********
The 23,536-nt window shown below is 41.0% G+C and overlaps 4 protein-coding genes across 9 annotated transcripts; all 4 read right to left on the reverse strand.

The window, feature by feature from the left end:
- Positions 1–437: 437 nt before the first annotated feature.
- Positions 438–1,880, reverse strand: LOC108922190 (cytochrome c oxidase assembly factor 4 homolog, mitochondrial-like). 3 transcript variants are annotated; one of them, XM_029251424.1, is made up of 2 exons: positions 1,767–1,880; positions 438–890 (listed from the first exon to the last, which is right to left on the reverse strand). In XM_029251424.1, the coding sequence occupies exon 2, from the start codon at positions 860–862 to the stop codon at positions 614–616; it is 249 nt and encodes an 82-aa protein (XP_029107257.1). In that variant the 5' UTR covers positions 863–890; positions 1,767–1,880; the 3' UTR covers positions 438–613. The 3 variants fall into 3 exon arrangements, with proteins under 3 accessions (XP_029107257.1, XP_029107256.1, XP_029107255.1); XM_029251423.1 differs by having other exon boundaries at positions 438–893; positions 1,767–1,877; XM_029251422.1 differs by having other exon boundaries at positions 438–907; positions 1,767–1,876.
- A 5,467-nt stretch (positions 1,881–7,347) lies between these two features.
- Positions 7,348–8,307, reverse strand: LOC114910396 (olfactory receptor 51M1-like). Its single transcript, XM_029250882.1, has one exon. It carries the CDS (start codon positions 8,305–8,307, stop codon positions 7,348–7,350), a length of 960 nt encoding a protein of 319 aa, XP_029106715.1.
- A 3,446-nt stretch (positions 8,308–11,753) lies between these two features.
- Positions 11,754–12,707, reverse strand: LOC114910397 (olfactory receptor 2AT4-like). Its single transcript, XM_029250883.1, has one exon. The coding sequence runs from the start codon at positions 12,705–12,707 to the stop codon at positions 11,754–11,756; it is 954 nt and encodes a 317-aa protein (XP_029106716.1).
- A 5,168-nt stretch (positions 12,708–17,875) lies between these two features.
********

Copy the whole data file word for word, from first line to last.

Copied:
The 23,536-nt window shown below is 41.0% G+C and overlaps 4 protein-coding genes across 9 annotated transcripts; all 4 read right to left on the reverse strand.

The window, feature by feature from the left end:
- Positions 1–437: 437 nt before the first annotated feature.
- Positions 438–1,880, reverse strand: LOC108922190 (cytochrome c oxidase assembly factor 4 homolog, mitochondrial-like). 3 transcript variants are annotated; one of them, XM_029251424.1, is made up of 2 exons: positions 1,767–1,880; positions 438–890 (listed from the first exon to the last, which is right to left on the reverse strand). In XM_029251424.1, the coding sequence occupies exon 2, from the start codon at positions 860–862 to the stop codon at positions 614–616; it is 249 nt and encodes an 82-aa protein (XP_029107257.1). In that variant the 5' UTR covers positions 863–890; positions 1,767–1,880; the 3' UTR covers positions 438–613. The 3 variants fall into 3 exon arrangements, with proteins under 3 accessions (XP_029107257.1, XP_029107256.1, XP_029107255.1); XM_029251423.1 differs by having other exon boundaries at positions 438–893; positions 1,767–1,877; XM_029251422.1 differs by having other exon boundaries at positions 438–907; positions 1,767–1,876.
- A 5,467-nt stretch (positions 1,881–7,347) lies between these two features.
- Positions 7,348–8,307, reverse strand: LOC114910396 (olfactory receptor 51M1-like). Its single transcript, XM_029250882.1, has one exon. It carries the CDS (start codon positions 8,305–8,307, stop codon positions 7,348–7,350), a length of 960 nt encoding a protein of 319 aa, XP_029106715.1.
- A 3,446-nt stretch (positions 8,308–11,753) lies between these two features.
- Positions 11,754–12,707, reverse strand: LOC114910397 (olfactory receptor 2AT4-like). Its single transcript, XM_029250883.1, has one exon. The coding sequence runs from the start codon at positions 12,705–12,707 to the stop codon at positions 11,754–11,756; it is 954 nt and encodes a 317-aa protein (XP_029106716.1).
- A 5,168-nt stretch (positions 12,708–17,875) lies between these two features.